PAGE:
Admits to saving space for "corporate customers who require higher speeds".
The 3G iPhone may be nearly upon us, but will Apple still want to partner with O2 on the back of this…?
With news that the next iteration of the iPhone may support up to 7.2Mbps we now learn O2 is restricting the vast majority of its customers to a measly 128Kbps.
According to some digging done by The Reg, the 384Kbps theoretical limit of 3G – while now grossly out gunned by HSDPA – is considered exorbitant by miserly O2 execs and a system of ‘Profiles’ has been implemented whereby customers are put into classes. In fact, the network even admits only “Profiles of corporate customers who require higher speeds are modified so that they can benefit from speeds of 384Kb/s.”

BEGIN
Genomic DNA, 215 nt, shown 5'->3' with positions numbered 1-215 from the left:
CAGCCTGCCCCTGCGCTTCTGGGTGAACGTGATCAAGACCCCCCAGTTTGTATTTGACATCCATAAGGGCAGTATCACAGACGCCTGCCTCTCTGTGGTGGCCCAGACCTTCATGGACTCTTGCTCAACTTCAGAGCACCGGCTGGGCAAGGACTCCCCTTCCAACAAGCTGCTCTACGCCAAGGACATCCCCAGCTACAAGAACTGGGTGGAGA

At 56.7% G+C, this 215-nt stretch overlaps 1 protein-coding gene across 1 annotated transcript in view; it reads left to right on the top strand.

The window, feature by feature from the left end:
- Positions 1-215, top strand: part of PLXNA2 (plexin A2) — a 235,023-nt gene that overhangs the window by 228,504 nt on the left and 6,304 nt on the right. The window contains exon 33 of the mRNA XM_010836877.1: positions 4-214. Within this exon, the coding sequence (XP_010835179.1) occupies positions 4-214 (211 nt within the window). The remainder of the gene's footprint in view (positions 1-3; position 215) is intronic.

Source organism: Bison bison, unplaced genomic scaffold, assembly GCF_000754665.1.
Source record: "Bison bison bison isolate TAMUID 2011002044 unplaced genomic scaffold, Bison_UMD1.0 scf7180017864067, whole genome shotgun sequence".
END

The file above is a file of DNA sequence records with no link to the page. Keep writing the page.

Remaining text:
Talk about two tier.
Of course, there are some saving graces in all this. For a start, it is unknown whether these restrictions will apply to HSDPA handsets. Secondly, though 384Kbps is the maximum a customer can expect from 3G, in real world scenarios the speed does indeed frequently drop as low as 128Kbps and sometimes even lower. Lastly, O2 has confirmed frustrated customers can ‘apply’ for an upgrade to their profile should they wish to attain the higher speeds – though it provides no details on how to set about this.
Music to Apple’s infamously pernickety ear? Hardly…